Doubtless, numerous state defendants will also seek resentencing if their state's system, like the federal system, allowed judicial factfinding to be the basis of sentences.
In short, Blakely has opened the resentencing floodgates. Our courts must be prepared to meet the onslaught quickly.
Another Result of Blakely: A Change in Plea and Trial Dynamics
Of course, Blakely will change not only how great the system's caseload is, but also how it works.
First, let's consider the many, many federal criminal cases that result in plea bargains--approximately 95%. In such cases, the Government now knows it will have to work harder to obtain the same sentences. As a result, defendants now will have more leverage during the plea negotiation stage.
In addition, defendants will be more likely to take a gamble at trial by putting the government to the test. They'll do so because they know that now, the government will not only have to prove guilt to a jury beyond a reasonable doubt, but it will also have to do the same with all the facts that could potentially increase the defendant's sentence.
Trials, of course, are costly endeavors. If more defendants indeed opt for trial, the cost to the government - and the judicial system - will only increase. And it's likely that if the increase is substantial, the already over-burdened judicial system simply will not be able to handle the influx. Consequently, legislatures will have to act quickly to fill judicial vacancies as well create more judgeships.
How Will Blakely Change the Way Sentencing Itself Is Done?
The most direct result of Blakely is that federal judges must change the way they sentence convicted defendants. There seem to be three possible options, consistent with Blakely, as follows:
First, the judge could impose a sentence based precisely on that information - and only that information - contained within the confines of the jury's verdict or the plea agreement. In effect, however, that would mean that the judge could only impose the minimum sentence authorized by the Guidelines or, where applicable, by statute.
This would mean, however, that a defendant who may have been facing 20 years in prison based upon now-irrelevant conduct could get as little as six to twelve months. In fact, that is precisely what happened in the decision of the U.S. District Court for Southern District of West Virginia in United States v. Shamblin last week.
Second, the judge could bifurcate all criminal trials into guilt and penalty phases - as is currently done in death penalty cases. The guilt phase would proceed like a normal criminal trial. The penalty phase would ask the jury to find all facts necessary, under the Guidelines, for the judge to impose a sentence in accordance with the Guidelines.
This second option is a logical extension of Blakely. Still, it is quite impractical given the complexity of many sentencing factors; the jury might be asked numerous factual questions at the sentencing phase. Moreover, there is no existing procedure for such "sentencing juries" - so bifurcation will have to wait until such a procedure exists. Nevertheless, a federal judge in New Jersey has decided to devise just such a procedure.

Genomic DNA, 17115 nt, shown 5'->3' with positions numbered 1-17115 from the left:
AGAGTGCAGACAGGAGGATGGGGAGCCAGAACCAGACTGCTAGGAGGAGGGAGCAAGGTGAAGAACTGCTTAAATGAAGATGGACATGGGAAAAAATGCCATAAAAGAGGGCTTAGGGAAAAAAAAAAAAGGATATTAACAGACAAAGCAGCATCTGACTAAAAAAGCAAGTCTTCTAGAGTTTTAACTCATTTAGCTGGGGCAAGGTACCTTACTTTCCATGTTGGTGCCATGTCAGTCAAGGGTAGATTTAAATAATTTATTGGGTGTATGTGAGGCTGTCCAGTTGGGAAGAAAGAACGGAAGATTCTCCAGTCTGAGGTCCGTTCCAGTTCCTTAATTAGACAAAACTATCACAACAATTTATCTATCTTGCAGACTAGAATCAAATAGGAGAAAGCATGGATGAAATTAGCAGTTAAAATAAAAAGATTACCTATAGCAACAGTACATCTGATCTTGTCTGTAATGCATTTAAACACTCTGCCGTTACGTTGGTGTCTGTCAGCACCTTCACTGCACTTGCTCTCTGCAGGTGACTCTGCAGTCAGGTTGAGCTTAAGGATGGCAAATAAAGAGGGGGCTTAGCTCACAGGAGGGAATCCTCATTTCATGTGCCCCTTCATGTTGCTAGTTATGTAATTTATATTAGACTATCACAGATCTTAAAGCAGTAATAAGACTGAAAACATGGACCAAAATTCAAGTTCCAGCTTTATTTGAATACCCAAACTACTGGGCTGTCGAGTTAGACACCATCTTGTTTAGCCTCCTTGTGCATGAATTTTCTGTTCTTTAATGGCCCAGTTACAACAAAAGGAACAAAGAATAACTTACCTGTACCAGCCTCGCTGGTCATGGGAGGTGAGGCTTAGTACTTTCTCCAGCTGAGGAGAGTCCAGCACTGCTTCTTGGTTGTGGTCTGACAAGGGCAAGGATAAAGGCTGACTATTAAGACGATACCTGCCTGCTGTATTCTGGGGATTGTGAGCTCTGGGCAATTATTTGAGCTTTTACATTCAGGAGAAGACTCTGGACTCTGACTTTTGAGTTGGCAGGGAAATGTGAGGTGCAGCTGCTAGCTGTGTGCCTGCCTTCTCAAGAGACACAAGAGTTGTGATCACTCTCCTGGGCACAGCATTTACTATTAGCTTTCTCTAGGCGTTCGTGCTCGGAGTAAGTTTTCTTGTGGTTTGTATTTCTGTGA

Finally, the third option would be for the judge to treat the Sentencing Guidelines as merely advisory, with no legal effect. The judge could then, in theory, choose any sentence from the statutory minimum, to the statutory maximum, set for the crime of which the defendant was convicted.
On this approach, since the Guidelines wouldn't be law, they presumably also wouldn't be unconstitutional under Blakely. U.S. District Judge Paul Cassell of the United States District Court for the District of Utah chose this option in the recent case of United States v. Croxford.
This may be the most practical approach in the short term. But in the long term, it would only reintroduce the very problems that sentencing guidelines were meant to address: Unfairness when sentences differed based on what judge was handing them down, and uncertainty and unpredictability as to what sentence a defendant would face if convicted or if he pleaded guilty.
Does Blakely Also Mean the End of the U.S. Sentencing Commission?
Blakely may not only mean the end of the Federal Sentencing Guidelines - in their current form, at least - but also the end of the U.S. Sentencing Commission as we know it.
Traditionally, defining crimes and deciding on sentencing ranges has been within Congress's sole purview. But the Sentencing Guidelines changed all that. They were created not by Congress, but by the U.S. Sentencing Commission (although Congress reserves the right to veto any actions of the Commission).
In constitutional law, the non-delegation doctrine holds that Congress cannot give too much of its power away. Some thought that with the Sentencing Commission, it had done just that. But in Mistretta v. United States, the Supreme Court, by a vote of 8-1, held otherwise, and allowed the U.S. Sentencing Commission to stand.
The lone dissenter in Mistretta was Justice Scalia - who accused the Commission of being "a sort of junior-varsity Congress." Now, ironically, by writing the Blakely opinion, Scalia may have dealt the Commission its final blow, wiping out this j.v. team.
Because every sentencing factor now identified by the Commission has become an element of an aggravated offense, the Guidelines spell out actual elements of crimes, something only Congress has the authority to do.
Blakely's Legacy: The Opportunity for Needed Reform
In the world of federal criminal law, the sky is falling - but not a moment too soon. Today on the Hill, Congress is conducting a hastily-convened hearing on the topic Defending America's Most Vulnerable: Safe Access to Drug Treatment and Child Protection Act of 2004 that would, among other things, dramatically increase mandatory minimum sentences for some first-time drug offenders from one to ten years, wreak havoc with the Federal Sentencing Guidelines, and further erode judicial sentencing discretion to impose sentences that truly fit the crime rather than appease the political agenda of some members of Congress.
With high mandatory minimums and high sentences so easy to procure, our federal prisons already are operating at over 133% of their capacity and constitute the largest prison system in the nation. Such legislation, therefore, merely exacerbates the inequity of a sentencing system that doles out to thousands unfairly harsh - and in some cases, stratospheric - sentences, often for minor drug offenses or the like.
Blakely hopefully will put the brakes to such legislation. But it shouldn't be seen as a stopping point, but rather as the beginning of a new sentencing era. It provides an opportunity to begin a new era of reform that moves away from knee-jerk, tough-on-crime statutes, and toward more reasonable, responsible and intelligent sentencing systems.